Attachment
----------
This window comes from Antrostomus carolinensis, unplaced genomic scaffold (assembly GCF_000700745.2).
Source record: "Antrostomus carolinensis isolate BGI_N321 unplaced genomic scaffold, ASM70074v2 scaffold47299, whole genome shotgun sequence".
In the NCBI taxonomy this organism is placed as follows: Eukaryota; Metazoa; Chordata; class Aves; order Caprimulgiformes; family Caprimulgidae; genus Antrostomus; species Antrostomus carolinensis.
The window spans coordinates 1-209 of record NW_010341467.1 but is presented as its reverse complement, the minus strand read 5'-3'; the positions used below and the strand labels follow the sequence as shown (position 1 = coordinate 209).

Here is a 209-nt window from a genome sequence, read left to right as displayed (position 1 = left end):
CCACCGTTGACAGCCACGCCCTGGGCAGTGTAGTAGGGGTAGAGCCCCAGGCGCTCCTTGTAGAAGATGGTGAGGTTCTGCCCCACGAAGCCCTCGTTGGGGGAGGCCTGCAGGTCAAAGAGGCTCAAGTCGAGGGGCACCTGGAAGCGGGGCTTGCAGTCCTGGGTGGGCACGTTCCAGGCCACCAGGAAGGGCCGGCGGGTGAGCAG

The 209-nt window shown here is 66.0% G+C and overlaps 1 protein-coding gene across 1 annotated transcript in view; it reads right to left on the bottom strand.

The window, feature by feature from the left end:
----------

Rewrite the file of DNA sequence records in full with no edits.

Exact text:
This window comes from Antrostomus carolinensis, unplaced genomic scaffold (assembly GCF_000700745.2).
Source record: "Antrostomus carolinensis isolate BGI_N321 unplaced genomic scaffold, ASM70074v2 scaffold47299, whole genome shotgun sequence".
In the NCBI taxonomy this organism is placed as follows: Eukaryota; Metazoa; Chordata; class Aves; order Caprimulgiformes; family Caprimulgidae; genus Antrostomus; species Antrostomus carolinensis.
The window spans coordinates 1-209 of record NW_010341467.1 but is presented as its reverse complement, the minus strand read 5'-3'; the positions used below and the strand labels follow the sequence as shown (position 1 = coordinate 209).

Here is a 209-nt window from a genome sequence, read left to right as displayed (position 1 = left end):
CCACCGTTGACAGCCACGCCCTGGGCAGTGTAGTAGGGGTAGAGCCCCAGGCGCTCCTTGTAGAAGATGGTGAGGTTCTGCCCCACGAAGCCCTCGTTGGGGGAGGCCTGCAGGTCAAAGAGGCTCAAGTCGAGGGGCACCTGGAAGCGGGGCTTGCAGTCCTGGGTGGGCACGTTCCAGGCCACCAGGAAGGGCCGGCGGGTGAGCAG

The 209-nt window shown here is 66.0% G+C and overlaps 1 protein-coding gene across 1 annotated transcript in view; it reads right to left on the bottom strand.

The window, feature by feature from the left end: